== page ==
StimulantsAugust 6, 2020
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Crocus Sativus– biological name for Saffron. Saffron is a spice derived from the flower of Crocus sativus, commonly known as the “saffron crocus”. The threads of the flower are collected and dried. The saffron flower has 6 purple petals, 3 golden yellow stamens and one red pistil which shows as 3 stigmas (filaments). It is the dried stigma of the flower which gives the spice saffron.
Majorly saffron is used as a seasoning and colouring agent in food and it also contributes to the aroma of the dish. Since years saffron is the most expensive spice in the world sold by weight.
Best grown in
Dry and warm environment such as the Mediterranean and the Middle East and, perhaps most famously, La Mancha, Spain are known for Saffron production. Indian-administered Kashmir is known for its high-quality saffron. Saffron is grown commercially primarily in India, Spain and Iran. Other Saffron producing countries are Afghanistan, Italy, France, New Zealand, Pennsylvania, Portugal, Greece, Morocco, Turkey and some parts of China. Since this plant is propagated in different parts of the world, planting techniques of the saffron cultivation may differ too, depending on the climate, the type of soil, depth of planting and spacing of corns.
The cultivation of saffron is a traditional art. In India, 5,707 hectares of land comes under its cultivation and 4,496 hectares lie exclusively in Jammu and Kashmir. Pampore in Jammu and Kashmir and its neighbouring areas produce an average of 2,128 kilograms of saffron every year.
Saffron – Red gold
The process of cultivation of the Crocus is tedious and meticulous. This explains why saffron spice came to be so precious as to be called the red gold. Saffron is largely cultivated and harvested by hand. Due to the amount of labour involved in harvesting, saffron is considered one of the world’s most expensive spices. Here are the three simple reasons it’s so expensive and worth its value.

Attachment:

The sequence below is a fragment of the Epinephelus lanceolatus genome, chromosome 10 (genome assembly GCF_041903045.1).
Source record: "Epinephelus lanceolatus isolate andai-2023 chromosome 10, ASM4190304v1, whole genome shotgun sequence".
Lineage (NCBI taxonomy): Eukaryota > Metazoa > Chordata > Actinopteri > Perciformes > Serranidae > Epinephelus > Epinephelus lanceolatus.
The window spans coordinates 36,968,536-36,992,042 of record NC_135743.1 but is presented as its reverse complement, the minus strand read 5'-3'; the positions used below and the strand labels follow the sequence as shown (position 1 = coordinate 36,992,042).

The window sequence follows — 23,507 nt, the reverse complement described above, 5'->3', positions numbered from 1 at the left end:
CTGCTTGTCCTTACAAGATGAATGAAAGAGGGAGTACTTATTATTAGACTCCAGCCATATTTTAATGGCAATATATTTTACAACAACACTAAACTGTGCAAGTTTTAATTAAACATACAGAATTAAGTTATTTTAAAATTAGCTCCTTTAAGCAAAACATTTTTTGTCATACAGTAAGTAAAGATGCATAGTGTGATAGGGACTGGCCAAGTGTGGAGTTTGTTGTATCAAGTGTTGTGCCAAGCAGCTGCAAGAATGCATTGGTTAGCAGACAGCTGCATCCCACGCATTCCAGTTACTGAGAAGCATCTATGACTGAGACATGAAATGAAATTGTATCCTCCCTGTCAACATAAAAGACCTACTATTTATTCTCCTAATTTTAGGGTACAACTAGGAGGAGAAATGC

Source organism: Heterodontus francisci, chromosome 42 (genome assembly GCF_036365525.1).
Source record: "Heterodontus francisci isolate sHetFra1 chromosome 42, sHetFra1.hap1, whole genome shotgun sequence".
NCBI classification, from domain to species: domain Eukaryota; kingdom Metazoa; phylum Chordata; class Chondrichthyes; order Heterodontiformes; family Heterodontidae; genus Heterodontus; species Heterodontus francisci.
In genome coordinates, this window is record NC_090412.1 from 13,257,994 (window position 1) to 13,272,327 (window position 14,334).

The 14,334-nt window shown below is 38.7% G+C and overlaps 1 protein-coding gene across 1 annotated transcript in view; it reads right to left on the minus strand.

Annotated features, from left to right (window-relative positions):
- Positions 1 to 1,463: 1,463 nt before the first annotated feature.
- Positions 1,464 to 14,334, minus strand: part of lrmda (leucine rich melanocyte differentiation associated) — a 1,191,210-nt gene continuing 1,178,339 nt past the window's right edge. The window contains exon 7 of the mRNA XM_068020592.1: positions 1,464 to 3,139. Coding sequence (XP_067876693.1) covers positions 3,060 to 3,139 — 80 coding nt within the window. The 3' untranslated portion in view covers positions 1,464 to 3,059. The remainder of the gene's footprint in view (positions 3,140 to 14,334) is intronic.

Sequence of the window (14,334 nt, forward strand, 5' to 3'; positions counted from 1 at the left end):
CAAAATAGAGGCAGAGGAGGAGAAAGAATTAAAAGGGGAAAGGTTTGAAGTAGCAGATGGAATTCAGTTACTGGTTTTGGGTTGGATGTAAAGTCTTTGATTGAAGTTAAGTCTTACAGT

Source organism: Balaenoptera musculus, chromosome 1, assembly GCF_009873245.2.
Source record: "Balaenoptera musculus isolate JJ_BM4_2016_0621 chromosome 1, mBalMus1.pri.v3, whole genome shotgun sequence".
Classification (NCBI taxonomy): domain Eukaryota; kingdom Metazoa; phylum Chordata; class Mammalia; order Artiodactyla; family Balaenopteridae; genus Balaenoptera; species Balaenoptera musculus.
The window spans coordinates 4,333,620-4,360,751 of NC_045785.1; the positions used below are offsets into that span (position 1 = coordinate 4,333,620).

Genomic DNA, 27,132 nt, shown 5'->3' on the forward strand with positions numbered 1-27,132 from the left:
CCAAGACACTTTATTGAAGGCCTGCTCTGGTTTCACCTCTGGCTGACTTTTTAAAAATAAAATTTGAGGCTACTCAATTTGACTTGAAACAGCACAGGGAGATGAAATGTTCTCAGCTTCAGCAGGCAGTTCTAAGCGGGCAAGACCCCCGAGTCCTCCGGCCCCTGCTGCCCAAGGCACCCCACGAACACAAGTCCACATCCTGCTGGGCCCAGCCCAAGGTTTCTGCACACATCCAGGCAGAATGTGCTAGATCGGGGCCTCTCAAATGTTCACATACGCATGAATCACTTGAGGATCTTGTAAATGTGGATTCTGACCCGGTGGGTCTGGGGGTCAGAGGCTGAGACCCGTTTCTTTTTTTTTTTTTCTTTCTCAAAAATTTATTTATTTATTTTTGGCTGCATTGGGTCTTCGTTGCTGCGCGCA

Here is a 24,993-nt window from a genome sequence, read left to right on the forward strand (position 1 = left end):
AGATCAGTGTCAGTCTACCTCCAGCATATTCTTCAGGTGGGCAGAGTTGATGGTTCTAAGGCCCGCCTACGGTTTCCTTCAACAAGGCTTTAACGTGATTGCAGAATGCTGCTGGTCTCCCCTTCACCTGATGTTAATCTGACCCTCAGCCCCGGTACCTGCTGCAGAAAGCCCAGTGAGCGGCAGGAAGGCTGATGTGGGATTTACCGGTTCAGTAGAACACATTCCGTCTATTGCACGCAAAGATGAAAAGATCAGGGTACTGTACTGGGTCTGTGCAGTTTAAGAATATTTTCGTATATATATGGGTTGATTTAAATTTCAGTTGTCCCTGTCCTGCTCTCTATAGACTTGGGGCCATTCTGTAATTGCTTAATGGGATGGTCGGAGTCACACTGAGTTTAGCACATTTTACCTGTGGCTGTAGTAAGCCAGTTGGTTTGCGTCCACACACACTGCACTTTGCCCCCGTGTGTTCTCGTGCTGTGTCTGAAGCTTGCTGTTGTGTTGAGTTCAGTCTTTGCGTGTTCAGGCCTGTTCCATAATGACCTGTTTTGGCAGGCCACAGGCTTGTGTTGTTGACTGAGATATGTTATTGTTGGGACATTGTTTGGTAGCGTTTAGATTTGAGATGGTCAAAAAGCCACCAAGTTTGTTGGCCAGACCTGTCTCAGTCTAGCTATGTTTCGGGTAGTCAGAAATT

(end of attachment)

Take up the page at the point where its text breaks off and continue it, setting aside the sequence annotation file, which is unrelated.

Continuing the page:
The weather – Growing saffron is not easy. It thrives in extreme temperatures, both cold and hot, so every variation in the climate can affect its growth. It grows well in areas that have cold winters and warm, dry summers. The extreme temperatures need more care for the crop cultivation.
The harvest – Each thread of Saffron is handpicked as it grows in the innermost part of the flower. The flower grows 6 inches from the ground and needs to be plucked individually to avoid damage to the stigmas.
The scarcity – One gram of Saffron needs 400 flowers Long, deep-red threads have the most flavour making it difficult to get perfect product from every flower. Each flower only produces 3 stigmas, so it will take about 75,000 crocus flowers to make 1 pound of saffron.
Health benefits of saffron
The stigmas can be used to make medicine. Saffron is used for asthma, cough, whooping cough (pertussis), and to loosen phlegm (as an expectorant). Saffron contains several plant-derived chemical compounds that are known to have been antioxidant, disease preventing, and health promoting properties.
Their flower pistils compose several essential volatile oils, but the most important of them all is Safranal which gives saffron its pleasant flavour.
The active components in saffron have many therapeutic applications in many traditional medicines as antiseptic, antidepressant, antioxidant, digestive, anti-convulsant.
This novel spice is an excellent source of minerals like copper, potassium, calcium, manganese, iron, selenium, zinc and magnesium. It is considered best to cure skin problems.
During pregnancy women are recommended to consume saffron milk since it boosts pelvic blood flow.
Techniques to identify the authenticity of saffron
Smell – Aroma of saffron is described as sweet. Good quality saffron should always smell sweet and never taste sweet.
Appearance – Saffron threads are trumpet-shaped. If you rub authentic saffron between your fingers, your skin will turn yellow/orange.
Taste – While saffron smells sweet, it tastes slightly bitter, not sweet.
Test of originality – Put the threads in a small container of water. Wait at least 15 minutes. Real saffron slowly turns the water yellow. The colour change may take up to an hour. The saffron threads themselves retain their red colour. If the water changes colour immediately or turns red or does not change colour, or if the threads lose their colour, the substance is not saffron. Original saffron will always remain even after soaking and rubbing between the fingers whereas the fake one will wither.
ISO 3632 is the international standard of Saffron quality. Legitimate growers will test against this standard as it is independent of any regulatory authority (Iran & Spain have their own internal Saffron quality standards).
TIP: The subtle taste and aroma of saffron makes it easy to add to your diet. It attuned with savoury dishes and should be soaked in hot water or milk to give a deeper flavour.